Xmega 4 breakout (2011)¶
I've been working on several projects where I want to use a small, low cost, power efficient microcontroller. I played around with several of the ATtiny processors, however none of them seemed to have the right combination of features. Having read a little about the XMEGA line, it seemed like an interesting side project to experiment with.
None of the xmega processors are available in DIP packaging, so it seemed like an opportunity to design a surface mount breakout board and try my hand at soldering surface mount parts. This is meant to just be a short document describing the board and some of the issues I ran into.
The overall goal was to build a breakout board that would make it easy to prototype with a low end xmega processor. The cheapest part is the ATxmega16D4, which is where I started. The board also needed to be easy to use for prototyping, since I wasn't sure what they were going to be used for. Finally, I wanted it to be able to use a serial bootloader for programming.
All pins broken out to two single rows of 0.1" headers.
Small enough to fit (just barely) in a standard solderless breadboard.
Room for a jumper to enable or disable auto-reset from the serial connection. This design allows easy serial programming, but also makes it easy to disable auto-reset when it's not needed.
Room for an external 32.768 kHz crystal oscillator. This allows the xmega to run using its internal 32 MHz clock, while providing a higher accuracy, lower power clock for keeping track of time while sleeping. Inspired by this experiment at JeeLabs.
Resettable fuse on the power line.
Just enough other parts to run. This includes a PDI port for programming, a reset button, and bypass capacitors. This is enough to make the board usable and cheap and to allow room for flexible expansion.
One of the nice thing about the xmega line is that all the D4 and A4 processors have the same pinout. So the board will work just as well with everything from the 16D4 to the 128A4 processors.
The xmega line uses a PDI programming interface, which is different than the ISP interface used by the mega and tiny chips. The only low cost programmers I know of are the official Atmel AVRISP mkII and the LUFA based clone from Dean Camera. One issue with the Atmel programmer, is that it requires Windows to update the firmware. The programmer I got from DigiKey in 2011 required updating the firmware to work.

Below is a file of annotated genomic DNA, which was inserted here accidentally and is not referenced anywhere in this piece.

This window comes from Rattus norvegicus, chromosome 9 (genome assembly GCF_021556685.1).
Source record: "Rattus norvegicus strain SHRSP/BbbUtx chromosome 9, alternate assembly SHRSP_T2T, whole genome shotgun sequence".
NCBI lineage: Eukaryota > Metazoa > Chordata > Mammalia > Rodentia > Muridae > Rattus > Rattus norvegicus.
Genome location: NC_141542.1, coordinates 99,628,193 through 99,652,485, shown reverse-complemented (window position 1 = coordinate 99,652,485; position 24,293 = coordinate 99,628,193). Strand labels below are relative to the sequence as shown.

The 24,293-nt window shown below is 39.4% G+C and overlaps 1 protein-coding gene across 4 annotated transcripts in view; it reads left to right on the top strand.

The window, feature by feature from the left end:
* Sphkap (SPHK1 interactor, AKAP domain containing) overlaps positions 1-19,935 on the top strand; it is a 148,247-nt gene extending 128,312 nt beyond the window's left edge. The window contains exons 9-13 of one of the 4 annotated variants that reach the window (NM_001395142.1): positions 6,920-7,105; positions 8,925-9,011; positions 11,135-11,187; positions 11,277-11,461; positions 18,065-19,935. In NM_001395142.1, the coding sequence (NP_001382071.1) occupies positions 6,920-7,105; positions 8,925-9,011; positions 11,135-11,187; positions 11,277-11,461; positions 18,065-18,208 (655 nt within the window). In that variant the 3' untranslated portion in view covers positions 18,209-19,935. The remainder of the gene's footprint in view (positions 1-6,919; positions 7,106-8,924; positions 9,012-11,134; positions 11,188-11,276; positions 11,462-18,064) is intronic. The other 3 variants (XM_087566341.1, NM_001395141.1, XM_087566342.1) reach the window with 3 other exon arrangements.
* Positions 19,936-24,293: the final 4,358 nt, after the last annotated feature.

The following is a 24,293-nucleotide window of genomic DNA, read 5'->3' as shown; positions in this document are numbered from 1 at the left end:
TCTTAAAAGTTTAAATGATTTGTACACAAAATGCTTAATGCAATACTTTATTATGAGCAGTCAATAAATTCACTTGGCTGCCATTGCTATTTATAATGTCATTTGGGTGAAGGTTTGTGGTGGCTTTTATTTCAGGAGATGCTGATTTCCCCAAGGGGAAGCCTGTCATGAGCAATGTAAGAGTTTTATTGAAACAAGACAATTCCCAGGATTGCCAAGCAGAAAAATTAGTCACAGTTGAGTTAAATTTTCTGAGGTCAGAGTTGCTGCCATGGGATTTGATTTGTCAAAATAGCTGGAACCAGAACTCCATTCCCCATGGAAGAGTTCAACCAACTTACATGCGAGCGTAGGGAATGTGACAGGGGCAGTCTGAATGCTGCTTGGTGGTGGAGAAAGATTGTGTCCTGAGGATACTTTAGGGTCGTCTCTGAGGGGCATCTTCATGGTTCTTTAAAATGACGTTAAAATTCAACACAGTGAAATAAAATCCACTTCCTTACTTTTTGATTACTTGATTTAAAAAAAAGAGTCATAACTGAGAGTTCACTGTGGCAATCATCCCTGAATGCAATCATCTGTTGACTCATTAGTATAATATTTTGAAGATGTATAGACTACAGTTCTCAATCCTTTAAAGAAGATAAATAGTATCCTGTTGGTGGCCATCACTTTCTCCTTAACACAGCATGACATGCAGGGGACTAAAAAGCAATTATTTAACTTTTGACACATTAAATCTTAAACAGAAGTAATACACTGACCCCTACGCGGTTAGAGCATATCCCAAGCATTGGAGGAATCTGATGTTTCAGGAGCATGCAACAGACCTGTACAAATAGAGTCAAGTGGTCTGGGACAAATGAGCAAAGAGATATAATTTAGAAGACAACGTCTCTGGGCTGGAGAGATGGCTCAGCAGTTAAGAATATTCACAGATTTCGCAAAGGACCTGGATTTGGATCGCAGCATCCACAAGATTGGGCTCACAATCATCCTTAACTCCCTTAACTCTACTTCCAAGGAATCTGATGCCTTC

From the software side, the xmega chips can be programmed with the same toolchain as the mega and tiny lines, namely avr-gcc and avrdude (or the official AVR Studio). The D series of chips don't appear to have configuration values in avrdude, but they have the same memory layout as the A series of chips, so it's easy to fix.
For a bootloader, I've been using avr-xboot, which supports serial programming as well as a lot of other protocols.
I haven't been using any programming libraries, but the latest Wiring libraries do have support for xmega processors.
I seem to have accuracy problems with the external watch crystal. It does allow very low powered sleep modes, but the frequency seems to be significantly off. It's possible the board design is causing problems (see AVR186 for PCB guidelines for oscillators). I haven't spent a lot of time testing or debugging this problem yet.
On my mac, programming with the AVRISP mkII is really slow. It turns out there's a usb read call that always times out, and has a very long timeout value. Reducing the timeout significantly reduces the latency for programming the device. Again, I haven't spent much time debugging.